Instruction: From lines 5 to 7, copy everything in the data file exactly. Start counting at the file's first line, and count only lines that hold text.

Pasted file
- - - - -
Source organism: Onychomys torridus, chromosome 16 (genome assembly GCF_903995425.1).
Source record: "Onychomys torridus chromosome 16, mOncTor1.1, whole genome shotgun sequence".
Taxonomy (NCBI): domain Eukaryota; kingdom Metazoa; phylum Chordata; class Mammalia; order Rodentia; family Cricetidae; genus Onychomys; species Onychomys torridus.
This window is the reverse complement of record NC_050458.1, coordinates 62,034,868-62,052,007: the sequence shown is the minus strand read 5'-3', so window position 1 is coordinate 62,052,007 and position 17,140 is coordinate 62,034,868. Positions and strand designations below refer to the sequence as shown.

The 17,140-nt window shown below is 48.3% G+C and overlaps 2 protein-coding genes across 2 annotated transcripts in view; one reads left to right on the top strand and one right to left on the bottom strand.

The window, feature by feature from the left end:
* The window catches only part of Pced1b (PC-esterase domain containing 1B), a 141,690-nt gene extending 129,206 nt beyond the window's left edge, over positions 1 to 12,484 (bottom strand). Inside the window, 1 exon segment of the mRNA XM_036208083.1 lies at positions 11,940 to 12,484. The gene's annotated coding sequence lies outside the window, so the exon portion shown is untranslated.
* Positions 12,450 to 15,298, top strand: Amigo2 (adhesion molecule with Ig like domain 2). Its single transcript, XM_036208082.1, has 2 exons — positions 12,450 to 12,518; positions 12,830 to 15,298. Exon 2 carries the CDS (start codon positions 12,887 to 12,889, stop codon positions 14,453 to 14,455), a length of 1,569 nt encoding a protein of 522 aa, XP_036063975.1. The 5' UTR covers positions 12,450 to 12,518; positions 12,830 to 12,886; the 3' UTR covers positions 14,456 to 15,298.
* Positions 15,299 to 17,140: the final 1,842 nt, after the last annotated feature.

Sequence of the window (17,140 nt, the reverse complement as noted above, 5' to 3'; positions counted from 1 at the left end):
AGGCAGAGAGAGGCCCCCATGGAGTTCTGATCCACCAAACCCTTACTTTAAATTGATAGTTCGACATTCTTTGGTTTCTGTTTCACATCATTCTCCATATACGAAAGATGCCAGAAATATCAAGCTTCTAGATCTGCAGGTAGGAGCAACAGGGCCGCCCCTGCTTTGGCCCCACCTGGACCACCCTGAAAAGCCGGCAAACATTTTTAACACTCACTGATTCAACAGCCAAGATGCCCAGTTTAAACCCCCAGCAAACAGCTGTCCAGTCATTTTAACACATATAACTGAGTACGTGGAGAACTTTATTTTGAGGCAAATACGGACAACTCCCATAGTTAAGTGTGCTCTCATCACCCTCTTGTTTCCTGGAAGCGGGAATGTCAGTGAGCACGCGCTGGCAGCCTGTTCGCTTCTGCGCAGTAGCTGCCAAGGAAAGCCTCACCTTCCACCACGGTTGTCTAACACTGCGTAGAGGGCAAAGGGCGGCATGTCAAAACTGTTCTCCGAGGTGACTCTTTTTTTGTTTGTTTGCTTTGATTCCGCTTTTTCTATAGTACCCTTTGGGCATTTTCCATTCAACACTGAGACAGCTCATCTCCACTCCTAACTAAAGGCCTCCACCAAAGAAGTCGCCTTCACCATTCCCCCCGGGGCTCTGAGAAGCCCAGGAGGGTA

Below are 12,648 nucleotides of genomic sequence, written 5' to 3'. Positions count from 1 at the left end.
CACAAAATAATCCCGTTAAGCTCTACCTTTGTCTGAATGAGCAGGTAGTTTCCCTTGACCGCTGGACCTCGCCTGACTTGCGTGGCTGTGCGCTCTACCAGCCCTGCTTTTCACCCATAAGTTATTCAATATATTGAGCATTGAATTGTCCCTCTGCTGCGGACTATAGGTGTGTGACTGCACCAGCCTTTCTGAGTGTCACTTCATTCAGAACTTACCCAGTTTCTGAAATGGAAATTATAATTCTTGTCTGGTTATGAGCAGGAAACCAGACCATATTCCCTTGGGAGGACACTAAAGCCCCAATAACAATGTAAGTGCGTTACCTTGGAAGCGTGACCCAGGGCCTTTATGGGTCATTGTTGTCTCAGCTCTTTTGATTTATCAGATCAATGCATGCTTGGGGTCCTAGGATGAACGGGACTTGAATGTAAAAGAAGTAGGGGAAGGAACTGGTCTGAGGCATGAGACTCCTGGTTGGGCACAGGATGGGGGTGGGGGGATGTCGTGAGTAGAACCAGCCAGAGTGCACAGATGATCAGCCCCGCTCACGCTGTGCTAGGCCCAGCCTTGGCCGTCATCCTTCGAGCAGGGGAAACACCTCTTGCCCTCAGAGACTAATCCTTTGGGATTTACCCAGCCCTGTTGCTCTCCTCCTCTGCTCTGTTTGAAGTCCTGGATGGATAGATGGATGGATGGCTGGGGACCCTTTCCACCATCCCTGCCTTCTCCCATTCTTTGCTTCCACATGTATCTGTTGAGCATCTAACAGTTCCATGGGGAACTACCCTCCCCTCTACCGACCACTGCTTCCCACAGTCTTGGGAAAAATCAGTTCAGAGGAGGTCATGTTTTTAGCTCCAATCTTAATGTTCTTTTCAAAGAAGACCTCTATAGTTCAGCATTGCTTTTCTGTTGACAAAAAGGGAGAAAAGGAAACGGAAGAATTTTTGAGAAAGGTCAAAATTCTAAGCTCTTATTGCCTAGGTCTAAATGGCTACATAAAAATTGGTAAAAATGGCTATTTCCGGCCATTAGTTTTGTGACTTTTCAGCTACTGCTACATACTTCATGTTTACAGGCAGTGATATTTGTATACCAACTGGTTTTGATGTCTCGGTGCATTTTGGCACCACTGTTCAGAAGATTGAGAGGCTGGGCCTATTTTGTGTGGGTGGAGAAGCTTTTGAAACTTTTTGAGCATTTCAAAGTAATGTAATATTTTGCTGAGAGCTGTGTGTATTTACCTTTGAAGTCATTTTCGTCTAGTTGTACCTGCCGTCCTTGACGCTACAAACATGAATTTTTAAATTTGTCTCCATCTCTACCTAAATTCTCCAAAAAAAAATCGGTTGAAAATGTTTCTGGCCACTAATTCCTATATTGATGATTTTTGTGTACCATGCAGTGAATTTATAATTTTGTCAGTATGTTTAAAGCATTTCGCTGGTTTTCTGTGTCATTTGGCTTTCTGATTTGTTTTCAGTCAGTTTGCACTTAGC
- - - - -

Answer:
The 17,140-nt window shown below is 48.3% G+C and overlaps 2 protein-coding genes across 2 annotated transcripts in view; one reads left to right on the top strand and one right to left on the bottom strand.

The window, feature by feature from the left end:
* The window catches only part of Pced1b (PC-esterase domain containing 1B), a 141,690-nt gene extending 129,206 nt beyond the window's left edge, over positions 1 to 12,484 (bottom strand). Inside the window, 1 exon segment of the mRNA XM_036208083.1 lies at positions 11,940 to 12,484. The gene's annotated coding sequence lies outside the window, so the exon portion shown is untranslated.